Additionally, any animal that is consumed must be raised and slaughtered according to halal rules, which dictate the animal be treated as cruelty-free as possible.
However, Qurbani (a yearly animal sacrifice) is still considered a compulsory practice by many modern Islamic scholars. However, more recently, sacrificing (donating) money to Islamic Relief Funds can be acceptable as well.
Rastafarians strongly believe in a healthy diet, avoiding artificial preservatives and flavors. Many Rastafari followers believe that they should forbid all animal-based foods, though some only limit pork.
Vegetarianism is not a requirement of believers of the Baha’i’ faith, though founders of the religion believe that society will gradually become vegetarian. They do believe that killing animals is contrary to compassion and encourage vegetarianism in those who are not sick.
Zoroastrianism requests that believers eat vegetarian, and they also believe that society will become vegetarian in the future. Followers believe that the “evil one” taught an evil king to eat meat, and they condemn cruelty against animals.
There are so many more! Can you tell that I find religion fascinating? Religious doctrine is one of the top reasons to be vegetarian!
I’m sure this is a topic that many of you can expand on yourselves. This is one of the biggest reasons that people turn to vegetarianism or veganism. It’s why I initially stopped eating meat.
I’m not here to show you horrifying pictures of mistreated animals. I’m sure you’ve seen them already anyway.
The greatness of a nation and its moral progress can be judged by the way its animals are treated.Gandhi, Indian spiritual leader
I actually wrote a paper in one of my graduate classes on this very topic. Essentially, the average American emits about 2.5 carbon dioxide equivalents per year. If that American has a particularly meat-heavy diet, that can rise to about 3.5 carbon dioxide equivalents.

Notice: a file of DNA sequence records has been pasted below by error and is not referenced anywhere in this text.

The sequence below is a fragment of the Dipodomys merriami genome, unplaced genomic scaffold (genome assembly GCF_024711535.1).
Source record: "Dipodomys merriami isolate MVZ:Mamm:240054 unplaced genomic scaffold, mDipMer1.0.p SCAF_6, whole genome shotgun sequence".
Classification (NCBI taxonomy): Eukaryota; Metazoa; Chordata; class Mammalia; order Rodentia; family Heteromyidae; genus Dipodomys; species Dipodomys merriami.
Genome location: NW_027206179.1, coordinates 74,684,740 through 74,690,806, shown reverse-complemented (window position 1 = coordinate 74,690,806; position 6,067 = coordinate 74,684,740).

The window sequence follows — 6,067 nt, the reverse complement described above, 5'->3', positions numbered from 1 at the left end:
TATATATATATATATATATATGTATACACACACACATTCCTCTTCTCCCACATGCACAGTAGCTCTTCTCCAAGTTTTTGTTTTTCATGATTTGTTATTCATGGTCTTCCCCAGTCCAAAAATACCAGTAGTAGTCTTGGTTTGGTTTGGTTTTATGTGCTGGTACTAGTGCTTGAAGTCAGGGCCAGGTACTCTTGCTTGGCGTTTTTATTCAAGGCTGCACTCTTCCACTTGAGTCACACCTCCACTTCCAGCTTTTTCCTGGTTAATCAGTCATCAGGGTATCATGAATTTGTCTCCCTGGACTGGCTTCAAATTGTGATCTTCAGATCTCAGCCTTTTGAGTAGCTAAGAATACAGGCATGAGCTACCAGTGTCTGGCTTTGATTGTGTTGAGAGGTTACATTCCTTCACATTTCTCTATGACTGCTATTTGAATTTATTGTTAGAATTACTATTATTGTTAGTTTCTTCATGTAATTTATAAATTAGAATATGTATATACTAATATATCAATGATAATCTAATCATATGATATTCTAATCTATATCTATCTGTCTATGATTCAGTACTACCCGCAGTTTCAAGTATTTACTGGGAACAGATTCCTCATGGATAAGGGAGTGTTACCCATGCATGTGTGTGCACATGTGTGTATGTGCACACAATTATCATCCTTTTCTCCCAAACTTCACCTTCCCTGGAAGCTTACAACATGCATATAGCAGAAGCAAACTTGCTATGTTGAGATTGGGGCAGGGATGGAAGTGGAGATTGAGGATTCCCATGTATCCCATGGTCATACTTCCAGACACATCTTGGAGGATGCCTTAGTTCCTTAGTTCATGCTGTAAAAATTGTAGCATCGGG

Comparatively, a vegan contributes only 1.5 carbon dioxide equivalents every year.
This is due to a reduction in water and land use, less food waste, lower greenhouse gas emissions, and less nitrogen waste released into the environment.
Good intentions are not enough, however. Buying plants and letting them rot in your fridge does not lower your carbon “foodprint.” You already bought the food item, then ate something else, increasing your food waste and the amount of carbon dioxide equivalents attributed to yourself.
This is one of the more recent reasons to be vegetarian.
To check your carbon footprint, check out this calculator.
Cost-wise, vegetarianism can go both ways. It can be significantly cheaper if you choose to fill your diet with whole foods. Beans (canned and dried), quinoa, brown rice, tofu, seitan, tempeh, nuts and seeds, and fresh fruits and vegetables are all pretty cheap.
Dairy and eggs are generally pretty cheap if you choose to eat those.
It’s when you get into the specialty products that you start racking up the price on your grocery bill. Fake meats, dairy substitutes, and pre-prepared food items can all increase your food costs.
So can foods that have a “health halo,” such as various functional foods or “healthy” substitutes for traditional foods.
In fact, a study done in 2105 showed that we can decrease our food bill by about $750 per year when we cut meat out of our diet. And that’s not accounting for organic, grass-fed meat sources.